Ashton calls for courage to dent French ambition

This afternoon's tie between Biarritz and Bath pitches the most ambitious of French clubs against the least consistent of English ones - teams who know so little about each other they might almost be described as perfect strangers. Tomorrow's thunderous all-Ireland affair between Leinster and Munster is quite the opposite. Their match is a back-garden scrap between next-door neighbours.

The French champions, among the favourites for the title from the outset, make no bones of the fact that they consider the West Countrymen to be one of life's mysteries. Who can blame them? Brian Ashton feels the same way, and he is the Bath coach. Yet if Ashton cannot explain the peaks and troughs of form that still beset his charges, apart from to suggest that his efforts to open his players' minds to new thinking necessarily involves a "suck it and see" element, he relishes this unexpected opportunity for European advancement precisely because of the unfamiliarity factor.

"From my perspective," he said yesterday, "this situation suits me down to the ground. It's the kind of challenge I most enjoy, plotting to play against a team who don't quite know what to expect from us. If we make mistakes in this game, Biarritz have the players to punish us. But this is the time for mental courage. I'd be worried if any team under my direction went into a match reluctant to play some rugby, and I'll be bitterly disappointed if that happens in a game of this magnitude on one of the best stages imaginable. As I keep saying, if you can't get excited about an occasion like this, why bother?"

Ashton is most worried about the potency of the Basques' kicking game - a game they play with extreme prejudice through the likes of Dimitri Yachvili, Julien Peyrelongue, Damien Traille, Philippe Bidabé and Nicolas Brusque. "All French teams have this in their armoury nowadays," he said. "We beat Bourgoin twice in the pool stage, but still lost out by 30 metres every time there was a kicking duel. We'll have to be extra-careful this time."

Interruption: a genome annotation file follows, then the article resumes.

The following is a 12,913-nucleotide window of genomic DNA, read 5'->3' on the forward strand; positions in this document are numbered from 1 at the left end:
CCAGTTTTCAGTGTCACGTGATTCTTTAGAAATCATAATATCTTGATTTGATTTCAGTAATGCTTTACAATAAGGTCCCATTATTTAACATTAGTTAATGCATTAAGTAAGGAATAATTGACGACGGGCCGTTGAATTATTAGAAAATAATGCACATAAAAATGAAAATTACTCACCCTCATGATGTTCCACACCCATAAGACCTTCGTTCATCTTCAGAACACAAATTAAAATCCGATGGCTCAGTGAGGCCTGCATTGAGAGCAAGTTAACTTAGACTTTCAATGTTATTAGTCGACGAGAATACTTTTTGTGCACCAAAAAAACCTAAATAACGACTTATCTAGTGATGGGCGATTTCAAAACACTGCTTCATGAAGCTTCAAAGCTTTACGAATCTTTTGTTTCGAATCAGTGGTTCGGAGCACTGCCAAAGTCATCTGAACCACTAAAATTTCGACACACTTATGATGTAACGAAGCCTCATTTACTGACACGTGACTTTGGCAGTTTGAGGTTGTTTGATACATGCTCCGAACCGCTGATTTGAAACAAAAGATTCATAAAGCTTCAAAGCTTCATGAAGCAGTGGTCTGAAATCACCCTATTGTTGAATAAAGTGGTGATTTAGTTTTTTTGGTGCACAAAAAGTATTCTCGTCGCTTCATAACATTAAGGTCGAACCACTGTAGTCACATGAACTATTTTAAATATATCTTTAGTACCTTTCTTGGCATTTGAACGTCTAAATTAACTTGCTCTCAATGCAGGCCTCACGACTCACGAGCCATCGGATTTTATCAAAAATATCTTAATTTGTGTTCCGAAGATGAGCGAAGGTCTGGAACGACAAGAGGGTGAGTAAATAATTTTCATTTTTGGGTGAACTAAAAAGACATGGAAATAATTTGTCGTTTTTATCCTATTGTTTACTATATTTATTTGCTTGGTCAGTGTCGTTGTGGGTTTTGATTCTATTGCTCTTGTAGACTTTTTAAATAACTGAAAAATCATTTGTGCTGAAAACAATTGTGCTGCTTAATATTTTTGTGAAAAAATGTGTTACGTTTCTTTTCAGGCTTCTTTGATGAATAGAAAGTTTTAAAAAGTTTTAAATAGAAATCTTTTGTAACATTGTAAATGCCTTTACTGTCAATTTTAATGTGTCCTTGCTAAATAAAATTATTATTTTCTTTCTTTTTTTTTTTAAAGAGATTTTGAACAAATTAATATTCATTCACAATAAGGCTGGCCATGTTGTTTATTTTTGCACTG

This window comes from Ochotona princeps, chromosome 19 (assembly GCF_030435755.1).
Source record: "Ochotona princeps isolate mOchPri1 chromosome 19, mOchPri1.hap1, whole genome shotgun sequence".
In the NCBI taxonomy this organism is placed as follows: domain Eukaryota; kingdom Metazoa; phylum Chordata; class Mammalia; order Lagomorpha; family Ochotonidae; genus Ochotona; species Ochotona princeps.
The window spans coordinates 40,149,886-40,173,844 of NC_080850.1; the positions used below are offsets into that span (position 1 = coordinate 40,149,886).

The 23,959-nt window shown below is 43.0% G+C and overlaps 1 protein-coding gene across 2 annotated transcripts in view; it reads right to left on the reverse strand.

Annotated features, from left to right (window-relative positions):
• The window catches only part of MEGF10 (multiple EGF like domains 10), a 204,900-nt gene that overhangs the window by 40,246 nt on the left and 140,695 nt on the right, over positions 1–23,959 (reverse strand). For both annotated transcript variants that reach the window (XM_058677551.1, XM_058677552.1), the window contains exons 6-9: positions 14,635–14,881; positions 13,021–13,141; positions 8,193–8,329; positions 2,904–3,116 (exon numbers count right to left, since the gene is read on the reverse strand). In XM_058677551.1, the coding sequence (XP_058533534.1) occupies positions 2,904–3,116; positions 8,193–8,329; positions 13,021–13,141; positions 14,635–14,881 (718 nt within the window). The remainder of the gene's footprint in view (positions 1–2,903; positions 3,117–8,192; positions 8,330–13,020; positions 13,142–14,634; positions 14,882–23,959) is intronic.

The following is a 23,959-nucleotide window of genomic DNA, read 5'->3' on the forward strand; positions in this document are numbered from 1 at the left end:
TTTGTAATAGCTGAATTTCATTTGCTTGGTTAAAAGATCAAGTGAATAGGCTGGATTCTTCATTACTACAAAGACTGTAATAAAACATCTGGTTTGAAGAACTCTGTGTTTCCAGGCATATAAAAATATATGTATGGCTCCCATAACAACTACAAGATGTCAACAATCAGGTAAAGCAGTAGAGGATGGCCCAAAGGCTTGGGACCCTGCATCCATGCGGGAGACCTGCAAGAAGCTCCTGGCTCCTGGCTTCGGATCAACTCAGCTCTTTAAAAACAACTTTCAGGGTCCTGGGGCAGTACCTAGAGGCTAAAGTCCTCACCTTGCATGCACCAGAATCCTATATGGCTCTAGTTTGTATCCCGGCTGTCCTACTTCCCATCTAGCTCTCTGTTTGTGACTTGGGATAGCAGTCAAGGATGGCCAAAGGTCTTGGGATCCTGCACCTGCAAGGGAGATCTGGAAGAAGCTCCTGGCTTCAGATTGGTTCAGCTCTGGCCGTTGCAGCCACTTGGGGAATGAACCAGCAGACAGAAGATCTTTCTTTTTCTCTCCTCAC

Over in the Irish capital, the Munster hordes descending on Lansdowne Road for their team's sixth semi-final in seven years are wondering whether Ronan O'Gara can put boot to ball with similarly destructive effect. This is a classic confrontation between the piano players and the piano shifters, with Munster cast in the latter role. If O'Gara kicks poorly, Brian O'Driscoll and his colleagues in a wonderfully accomplished Leinster back division will cause a dozen different kinds of mayhem. If O'Gara has one of his on-days and presents his roughhouse forwards with the field positions they relish, not even Michael Cheika, the highly regarded Leinster coach, will have an answer.

Lansdowne Road is not Thomond Park - for which O'Driscoll and company are profoundly grateful, for the Munster pack is close to unstoppable when driven along by a Limerick crowd that continues to set new standards of rabid zealotry.

Leinster will feel far more secure in tomorrow's surroundings. Munster know how to play them, and the Dubliners know they know. But by beating Toulouse in the way they did in the quarter-final at the start of the month, the great underachievers of Irish rugby proved, to themselves as much as anyone, that they are capable of staring down opponents of the highest class on an occasion of the utmost significance.

Neither tie is easy to pick. Biarritz are probably the most complete of the four contenders, but they tend to play so within themselves that any flash of self-expression seems an aberration. They have the all-round strength to cope with Bath, just as Munster have the muscle to deal with Leinster, but this tournament deals in the currency of surprise. Only a soothsayer or a fool would lay down a penny of his money at the betting shop.

BUY RUGBY WORLD CUP TICKETS

Have you tried new the Independent Digital Edition apps?
Caption competition
Caption competition
Latest stories from i100